2015 was a busy year for the Trackway Solutions team, and one of the highlights of the year for us was being involved in the relocation of the VC10, serial number XR808. We were honoured to be asked to provide our trackway to assist transporting this fantastic aircraft to her final resting place at the RAF Museum in Cosford.
The aircraft underwent an eight month dismantling process which began back in 2014; this was then followed by a 70 mile journey along the M6 and M54 motorways. Weighing in at 60T plus ballast, relocating the VC10 was no mean feat.
Upon arrival at the RAF Museum site in Cosford, the VC10 then underwent a four month rebuild process before it was ready to be displayed to the public in November 2015. The dismantling, transporting and rebuild process was carried out by GJD Services, a specialist aircraft salvage and maintenance company, based at Bruntingthorpe, Leicestershire.
On our part it required 165 trackway panels and a full team on site, but ultimately the move, which took place in June 2015, went smoothly. Our trackway has proved invaluable throughout the process in ensuring that the aircraft could be manoeuvred as easily as possible on different terrains, and the whole team at Trackway Solutions are incredibly proud to have been involved in such a monumental aircraft move.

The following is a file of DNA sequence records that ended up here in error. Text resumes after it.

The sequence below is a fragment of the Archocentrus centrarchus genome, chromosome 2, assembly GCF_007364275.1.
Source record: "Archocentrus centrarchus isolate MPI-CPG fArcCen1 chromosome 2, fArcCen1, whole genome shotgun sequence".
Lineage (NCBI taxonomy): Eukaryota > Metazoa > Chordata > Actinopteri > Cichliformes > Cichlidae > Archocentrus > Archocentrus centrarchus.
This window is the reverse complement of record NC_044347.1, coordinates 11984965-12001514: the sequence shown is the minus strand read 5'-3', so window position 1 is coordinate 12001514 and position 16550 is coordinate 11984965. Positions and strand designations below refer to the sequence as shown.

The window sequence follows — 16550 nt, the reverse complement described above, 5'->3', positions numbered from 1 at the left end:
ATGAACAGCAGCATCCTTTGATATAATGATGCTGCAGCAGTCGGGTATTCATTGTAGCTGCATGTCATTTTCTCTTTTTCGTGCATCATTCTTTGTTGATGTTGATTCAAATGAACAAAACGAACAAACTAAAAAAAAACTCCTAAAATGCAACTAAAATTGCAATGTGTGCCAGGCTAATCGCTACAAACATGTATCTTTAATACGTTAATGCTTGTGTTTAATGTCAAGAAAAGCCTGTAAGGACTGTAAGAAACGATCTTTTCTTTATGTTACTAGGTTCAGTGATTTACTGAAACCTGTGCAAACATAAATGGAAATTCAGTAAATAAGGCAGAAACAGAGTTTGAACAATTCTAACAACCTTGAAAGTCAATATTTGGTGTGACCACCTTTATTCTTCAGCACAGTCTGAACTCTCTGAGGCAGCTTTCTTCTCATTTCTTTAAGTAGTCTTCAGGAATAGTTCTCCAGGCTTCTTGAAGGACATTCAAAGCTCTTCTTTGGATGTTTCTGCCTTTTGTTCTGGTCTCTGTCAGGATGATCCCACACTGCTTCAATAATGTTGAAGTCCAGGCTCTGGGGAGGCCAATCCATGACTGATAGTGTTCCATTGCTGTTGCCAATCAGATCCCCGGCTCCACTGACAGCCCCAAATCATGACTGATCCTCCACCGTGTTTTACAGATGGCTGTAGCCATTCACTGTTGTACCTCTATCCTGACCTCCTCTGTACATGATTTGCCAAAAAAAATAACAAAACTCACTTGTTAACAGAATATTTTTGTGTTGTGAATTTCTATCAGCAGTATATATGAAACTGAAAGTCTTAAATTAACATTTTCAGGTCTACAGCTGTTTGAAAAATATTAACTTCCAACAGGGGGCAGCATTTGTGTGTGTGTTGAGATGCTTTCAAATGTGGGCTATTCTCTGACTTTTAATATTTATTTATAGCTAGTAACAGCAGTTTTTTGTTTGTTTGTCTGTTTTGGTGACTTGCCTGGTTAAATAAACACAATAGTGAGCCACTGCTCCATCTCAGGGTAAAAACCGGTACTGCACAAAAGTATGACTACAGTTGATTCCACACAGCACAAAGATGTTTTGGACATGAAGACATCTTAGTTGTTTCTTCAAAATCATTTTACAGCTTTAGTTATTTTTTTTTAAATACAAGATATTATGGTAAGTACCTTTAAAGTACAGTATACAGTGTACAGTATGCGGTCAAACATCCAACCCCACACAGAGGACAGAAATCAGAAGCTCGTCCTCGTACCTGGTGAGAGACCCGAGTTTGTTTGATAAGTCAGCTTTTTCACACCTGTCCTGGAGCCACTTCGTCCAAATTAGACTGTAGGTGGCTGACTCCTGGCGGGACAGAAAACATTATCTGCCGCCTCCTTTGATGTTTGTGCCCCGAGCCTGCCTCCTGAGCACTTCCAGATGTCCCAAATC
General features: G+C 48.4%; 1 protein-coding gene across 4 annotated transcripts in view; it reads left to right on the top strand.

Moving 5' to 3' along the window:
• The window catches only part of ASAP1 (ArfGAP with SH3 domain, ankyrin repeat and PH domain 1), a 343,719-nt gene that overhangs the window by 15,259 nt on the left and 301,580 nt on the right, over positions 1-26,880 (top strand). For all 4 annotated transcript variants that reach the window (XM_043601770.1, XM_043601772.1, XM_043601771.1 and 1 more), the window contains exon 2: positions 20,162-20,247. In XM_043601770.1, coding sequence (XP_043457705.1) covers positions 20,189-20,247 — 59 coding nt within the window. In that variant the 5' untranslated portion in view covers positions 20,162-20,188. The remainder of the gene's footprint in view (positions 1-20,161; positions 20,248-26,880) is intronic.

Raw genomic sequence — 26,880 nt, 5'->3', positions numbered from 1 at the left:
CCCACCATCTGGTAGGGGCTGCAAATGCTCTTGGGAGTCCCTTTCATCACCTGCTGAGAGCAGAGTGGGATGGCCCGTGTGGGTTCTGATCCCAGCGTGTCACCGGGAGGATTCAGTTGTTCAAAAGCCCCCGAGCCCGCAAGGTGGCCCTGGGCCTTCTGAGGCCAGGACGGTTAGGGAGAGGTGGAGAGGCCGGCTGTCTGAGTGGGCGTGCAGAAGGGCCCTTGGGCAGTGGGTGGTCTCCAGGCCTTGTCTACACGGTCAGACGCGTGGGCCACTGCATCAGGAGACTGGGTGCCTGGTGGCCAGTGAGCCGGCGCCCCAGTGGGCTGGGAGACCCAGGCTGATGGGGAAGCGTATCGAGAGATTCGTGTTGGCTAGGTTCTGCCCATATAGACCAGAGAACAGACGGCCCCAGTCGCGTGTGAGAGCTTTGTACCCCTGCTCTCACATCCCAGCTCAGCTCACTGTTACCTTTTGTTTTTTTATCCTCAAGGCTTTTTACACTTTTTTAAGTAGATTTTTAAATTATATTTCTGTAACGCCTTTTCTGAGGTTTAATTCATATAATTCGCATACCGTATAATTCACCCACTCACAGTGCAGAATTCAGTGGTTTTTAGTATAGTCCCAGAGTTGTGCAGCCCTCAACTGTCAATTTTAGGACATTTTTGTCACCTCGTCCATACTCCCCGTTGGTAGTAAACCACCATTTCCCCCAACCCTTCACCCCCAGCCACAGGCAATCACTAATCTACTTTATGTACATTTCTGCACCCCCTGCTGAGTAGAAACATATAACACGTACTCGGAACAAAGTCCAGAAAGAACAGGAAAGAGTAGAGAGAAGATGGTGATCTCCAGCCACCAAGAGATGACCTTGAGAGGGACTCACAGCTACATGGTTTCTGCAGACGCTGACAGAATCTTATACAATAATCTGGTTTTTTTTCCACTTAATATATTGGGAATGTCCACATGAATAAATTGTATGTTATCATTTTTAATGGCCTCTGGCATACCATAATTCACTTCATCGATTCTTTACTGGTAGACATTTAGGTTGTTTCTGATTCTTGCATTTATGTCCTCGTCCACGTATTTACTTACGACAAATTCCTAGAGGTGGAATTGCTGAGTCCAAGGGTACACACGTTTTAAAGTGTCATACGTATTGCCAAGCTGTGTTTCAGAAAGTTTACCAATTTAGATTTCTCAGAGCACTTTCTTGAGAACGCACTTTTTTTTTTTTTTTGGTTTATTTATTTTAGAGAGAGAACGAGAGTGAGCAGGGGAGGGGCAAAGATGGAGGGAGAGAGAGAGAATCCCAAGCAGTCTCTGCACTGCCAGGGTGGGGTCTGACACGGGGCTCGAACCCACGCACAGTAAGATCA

“Trackway Solutions gave outstanding service from the first email right through to the end of the task. When we went to tender, they were the only company to offer a site survey prior to placing a quote and once we gave the team a brief of our requirements, they just got on with the task.”
Gary Spoors, Accountable/Engineering Manager at GJD Services said:
“Taking an idea that something can be done and turning that theory into a reality is always driven more by the belief that it can be achieved than all the drawing, planning, and measuring involved. The challenge of dissembling, moving, and reassembling a Vickers VC10 has certainly been a team achievement and without the dedication and goodwill of all involved this would not have been as successful as it was. From the GJD guys who gave 110% to the task, the teams from the haulage, transport, and crane companies, to the RAFM staff; I take my hat off to all involved and wish to thank everyone who supported us along the way.”
If you’d like to see the VC10 in all its rebuilt glory, you can visit it at the Royal Air Force Museum Cosford, Shifnal, Shropshire, TF11 8UP; the museum is open daily from 10am and admission is free of charge, making it an ideal family day out.
— RAF Charitable Trust (@rafcharitable) November 4, 2015